School counselors often struggle to meet the 75 percent requirement under current law. Hutchinson said he's talked with superintendents and principals about the requirement.

"They say that's just not happening," he said.

Counselors are coordinating testing or curriculum or performing other administrative duties, he said.

The recommendation comes from Hutchinson's School Safety Commission, which submitted its final report Nov. 30. The commission focused on several aspects of school safety and included examining the responsibilities of counselors as one of its six mental health subcommittee recommendations.

The report highlighted Arkansas' high levels of at-risk youth, reporting higher rates of rape, dating violence, suicidal thoughts and other emotionally distressing events.

The other five recommendations to school districts included conducting school climate surveys; implementing a positive school climate program; providing access to Youth Mental Health First Aid training for staff who interact with students; establishing behavioral threat assessment teams; and creating coordinated crisis response teams.

English, the Senate Education Committee chairman, attended the Superintendent Symposium on Thursday and said she would like to hear more about how to make Hutchinson's proposal happen.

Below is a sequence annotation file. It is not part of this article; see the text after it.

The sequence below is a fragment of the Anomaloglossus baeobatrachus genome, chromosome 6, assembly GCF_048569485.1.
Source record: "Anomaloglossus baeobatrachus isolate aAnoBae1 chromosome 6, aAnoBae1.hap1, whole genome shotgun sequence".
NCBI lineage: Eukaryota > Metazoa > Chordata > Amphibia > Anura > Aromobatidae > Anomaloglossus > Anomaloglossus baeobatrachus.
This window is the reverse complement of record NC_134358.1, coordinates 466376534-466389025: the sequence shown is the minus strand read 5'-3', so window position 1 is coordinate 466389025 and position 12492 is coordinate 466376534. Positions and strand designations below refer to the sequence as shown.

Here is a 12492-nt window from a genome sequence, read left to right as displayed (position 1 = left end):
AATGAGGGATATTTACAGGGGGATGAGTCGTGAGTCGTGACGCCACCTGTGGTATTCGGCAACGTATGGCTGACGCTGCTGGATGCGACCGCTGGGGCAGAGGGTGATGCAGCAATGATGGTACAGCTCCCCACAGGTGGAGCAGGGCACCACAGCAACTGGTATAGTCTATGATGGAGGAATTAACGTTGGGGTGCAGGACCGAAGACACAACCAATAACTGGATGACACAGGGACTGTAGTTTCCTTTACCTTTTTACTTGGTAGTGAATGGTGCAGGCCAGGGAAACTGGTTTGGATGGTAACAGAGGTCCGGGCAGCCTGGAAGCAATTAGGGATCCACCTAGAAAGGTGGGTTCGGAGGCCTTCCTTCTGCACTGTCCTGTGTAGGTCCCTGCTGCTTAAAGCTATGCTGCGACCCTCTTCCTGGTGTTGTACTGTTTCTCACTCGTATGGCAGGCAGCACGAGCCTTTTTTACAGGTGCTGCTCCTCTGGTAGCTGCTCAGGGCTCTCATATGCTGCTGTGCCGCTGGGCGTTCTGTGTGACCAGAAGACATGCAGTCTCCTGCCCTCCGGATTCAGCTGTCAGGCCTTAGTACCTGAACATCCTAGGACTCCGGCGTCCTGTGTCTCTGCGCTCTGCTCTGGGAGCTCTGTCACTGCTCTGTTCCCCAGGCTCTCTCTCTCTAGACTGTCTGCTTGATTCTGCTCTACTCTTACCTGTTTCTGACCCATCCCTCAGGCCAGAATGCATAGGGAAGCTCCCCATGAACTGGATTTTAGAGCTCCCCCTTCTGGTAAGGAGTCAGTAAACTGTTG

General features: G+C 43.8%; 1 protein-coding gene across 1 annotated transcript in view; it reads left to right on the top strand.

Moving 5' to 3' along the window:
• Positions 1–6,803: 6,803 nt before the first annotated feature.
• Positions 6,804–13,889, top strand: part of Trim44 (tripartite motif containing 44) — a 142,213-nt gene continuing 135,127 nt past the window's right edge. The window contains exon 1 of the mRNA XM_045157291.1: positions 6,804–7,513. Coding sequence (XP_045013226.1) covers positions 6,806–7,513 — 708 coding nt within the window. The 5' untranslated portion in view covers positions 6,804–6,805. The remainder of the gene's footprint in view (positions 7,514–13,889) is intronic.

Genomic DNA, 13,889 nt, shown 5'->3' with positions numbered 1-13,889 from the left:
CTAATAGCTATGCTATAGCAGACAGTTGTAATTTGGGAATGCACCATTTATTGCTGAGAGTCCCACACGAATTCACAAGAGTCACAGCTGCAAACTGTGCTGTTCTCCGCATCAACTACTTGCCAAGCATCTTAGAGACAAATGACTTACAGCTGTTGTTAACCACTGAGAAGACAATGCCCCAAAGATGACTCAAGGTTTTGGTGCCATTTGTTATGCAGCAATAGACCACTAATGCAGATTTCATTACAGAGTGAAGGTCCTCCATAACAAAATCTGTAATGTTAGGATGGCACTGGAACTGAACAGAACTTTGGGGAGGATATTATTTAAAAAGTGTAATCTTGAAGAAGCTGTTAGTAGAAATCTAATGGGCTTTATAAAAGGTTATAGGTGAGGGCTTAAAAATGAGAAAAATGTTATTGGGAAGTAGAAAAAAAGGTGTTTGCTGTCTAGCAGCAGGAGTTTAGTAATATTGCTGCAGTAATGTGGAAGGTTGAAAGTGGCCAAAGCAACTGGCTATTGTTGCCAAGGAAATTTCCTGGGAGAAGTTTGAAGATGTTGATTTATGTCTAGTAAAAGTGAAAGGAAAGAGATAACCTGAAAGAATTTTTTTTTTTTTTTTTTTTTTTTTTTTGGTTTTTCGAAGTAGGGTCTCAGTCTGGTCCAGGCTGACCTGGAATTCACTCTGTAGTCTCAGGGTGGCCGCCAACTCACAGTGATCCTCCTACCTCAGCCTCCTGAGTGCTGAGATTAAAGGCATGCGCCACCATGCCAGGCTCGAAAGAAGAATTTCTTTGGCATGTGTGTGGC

She's been hearing about counselors being overburdened for quite a while. A single counselor may be responsible for hundreds of children, she said. Schools have more testing now than they did 20 years ago, and schools are no longer expected to just be centers for learning, she said.

"We just keep piling more and more things onto counselors," she said.

Families are also different now, she said. Acklin, Taylor, Staton and Hutchinson all said students have more needs now. They aren't interacting with humans face to face as much as previous generations did, instead consuming more technology, Acklin said.

Human interaction is crucial, he said.

"The human interaction is lacking ... nothing takes the place of that human interaction."

Photo by Flip Putthoff
State Sens. Jane English and Lance Eads take part Wednesday June 21 2017 in the panel discussion with educators.